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post #14 of 17 Old 06-30-2010, 11:47 AM
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We were encouraged to practice trail braking at the last track day that I did. I use it some, mostly for practice on the road. It's another "tool" that may keep you safe in a bad situation.

Shauggy, you're cornering has improved a lot since last year. I did a lot of catching up last year on the brakes of the 600. Not nearly so much this year.

you still need your hearing checked.....

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post #15 of 17 Old 06-30-2010, 11:56 AM Thread Starter
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Shooting M-4 and M-16s for a few years without hearing protection will do that to ya...



In 1915 T. Roosevelt said, in a speech to the KofC, "There is no room in this country for hyphenated Americanism. When I refer to hyphenated Americans, I do not refer to naturalized Americans. Some of the very best Americans I have ever known were naturalized Americans, Americans born abroad. But a hyphenated American is not an American at all. "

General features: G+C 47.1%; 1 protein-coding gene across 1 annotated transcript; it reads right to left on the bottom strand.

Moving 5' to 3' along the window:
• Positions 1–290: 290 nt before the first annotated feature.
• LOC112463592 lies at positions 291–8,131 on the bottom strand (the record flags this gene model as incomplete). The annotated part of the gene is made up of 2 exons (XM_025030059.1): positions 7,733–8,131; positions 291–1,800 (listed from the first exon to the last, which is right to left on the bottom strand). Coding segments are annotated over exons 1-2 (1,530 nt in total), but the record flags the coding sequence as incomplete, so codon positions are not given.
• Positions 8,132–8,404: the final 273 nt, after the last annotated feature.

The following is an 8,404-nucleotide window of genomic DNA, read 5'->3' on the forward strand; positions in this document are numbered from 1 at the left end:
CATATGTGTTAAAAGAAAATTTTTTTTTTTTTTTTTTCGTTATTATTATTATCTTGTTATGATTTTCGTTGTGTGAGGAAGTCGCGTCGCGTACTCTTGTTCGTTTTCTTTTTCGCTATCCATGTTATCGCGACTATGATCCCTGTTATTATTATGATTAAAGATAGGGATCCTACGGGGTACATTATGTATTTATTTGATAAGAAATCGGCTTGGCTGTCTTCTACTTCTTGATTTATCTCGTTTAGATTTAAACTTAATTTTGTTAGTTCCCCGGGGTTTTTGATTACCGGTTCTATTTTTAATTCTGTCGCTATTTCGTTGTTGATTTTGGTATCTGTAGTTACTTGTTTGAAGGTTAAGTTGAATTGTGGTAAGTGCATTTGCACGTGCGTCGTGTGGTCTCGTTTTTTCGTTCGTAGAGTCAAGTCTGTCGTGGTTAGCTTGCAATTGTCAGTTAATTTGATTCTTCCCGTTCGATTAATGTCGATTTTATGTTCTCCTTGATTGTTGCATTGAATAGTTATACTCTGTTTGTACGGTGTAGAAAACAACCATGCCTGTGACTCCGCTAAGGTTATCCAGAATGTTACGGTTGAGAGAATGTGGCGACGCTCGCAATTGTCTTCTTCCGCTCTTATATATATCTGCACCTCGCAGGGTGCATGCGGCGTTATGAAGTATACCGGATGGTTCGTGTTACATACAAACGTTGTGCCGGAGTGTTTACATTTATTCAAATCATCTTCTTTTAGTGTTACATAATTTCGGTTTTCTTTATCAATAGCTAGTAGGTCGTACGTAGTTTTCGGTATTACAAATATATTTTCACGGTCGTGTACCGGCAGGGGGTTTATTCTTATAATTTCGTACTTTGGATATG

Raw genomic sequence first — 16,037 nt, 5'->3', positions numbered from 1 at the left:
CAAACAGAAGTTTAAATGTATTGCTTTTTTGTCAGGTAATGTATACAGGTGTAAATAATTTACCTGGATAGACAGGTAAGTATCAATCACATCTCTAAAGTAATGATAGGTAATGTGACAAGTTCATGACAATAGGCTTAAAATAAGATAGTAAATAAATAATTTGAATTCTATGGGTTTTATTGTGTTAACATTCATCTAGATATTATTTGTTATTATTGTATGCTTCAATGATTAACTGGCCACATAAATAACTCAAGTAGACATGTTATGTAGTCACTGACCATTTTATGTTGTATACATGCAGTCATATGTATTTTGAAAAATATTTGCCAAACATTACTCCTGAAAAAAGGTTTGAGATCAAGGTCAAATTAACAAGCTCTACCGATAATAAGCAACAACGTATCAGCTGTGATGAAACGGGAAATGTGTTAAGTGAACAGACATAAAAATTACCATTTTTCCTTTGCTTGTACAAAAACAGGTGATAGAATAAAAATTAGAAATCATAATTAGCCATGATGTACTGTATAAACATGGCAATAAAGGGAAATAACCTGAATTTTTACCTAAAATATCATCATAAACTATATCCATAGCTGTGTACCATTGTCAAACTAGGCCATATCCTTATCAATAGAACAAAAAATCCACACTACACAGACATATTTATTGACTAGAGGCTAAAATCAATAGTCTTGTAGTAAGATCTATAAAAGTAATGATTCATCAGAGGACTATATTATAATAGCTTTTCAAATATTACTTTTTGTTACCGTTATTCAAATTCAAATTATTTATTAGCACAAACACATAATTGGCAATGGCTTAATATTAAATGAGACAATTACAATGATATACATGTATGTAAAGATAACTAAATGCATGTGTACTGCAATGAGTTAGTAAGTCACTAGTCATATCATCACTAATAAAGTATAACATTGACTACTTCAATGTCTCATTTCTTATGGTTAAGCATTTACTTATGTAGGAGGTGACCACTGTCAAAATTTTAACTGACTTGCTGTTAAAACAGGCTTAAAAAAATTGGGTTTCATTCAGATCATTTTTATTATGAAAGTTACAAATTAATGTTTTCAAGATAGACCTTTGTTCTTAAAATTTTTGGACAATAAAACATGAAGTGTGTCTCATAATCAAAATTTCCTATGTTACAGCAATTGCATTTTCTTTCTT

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post #16 of 17 Old 06-30-2010, 02:17 PM
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post #17 of 17 Old 06-30-2010, 04:19 PM
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Quote:
Originally Posted by Sniper View Post
It's another "tool" that may keep you safe in a bad situation.
x100. I think the only reason MSF doesn't teach it is the fact that 99% of students can't even ride yet. 5 days is barely enough to learn how to survive on the road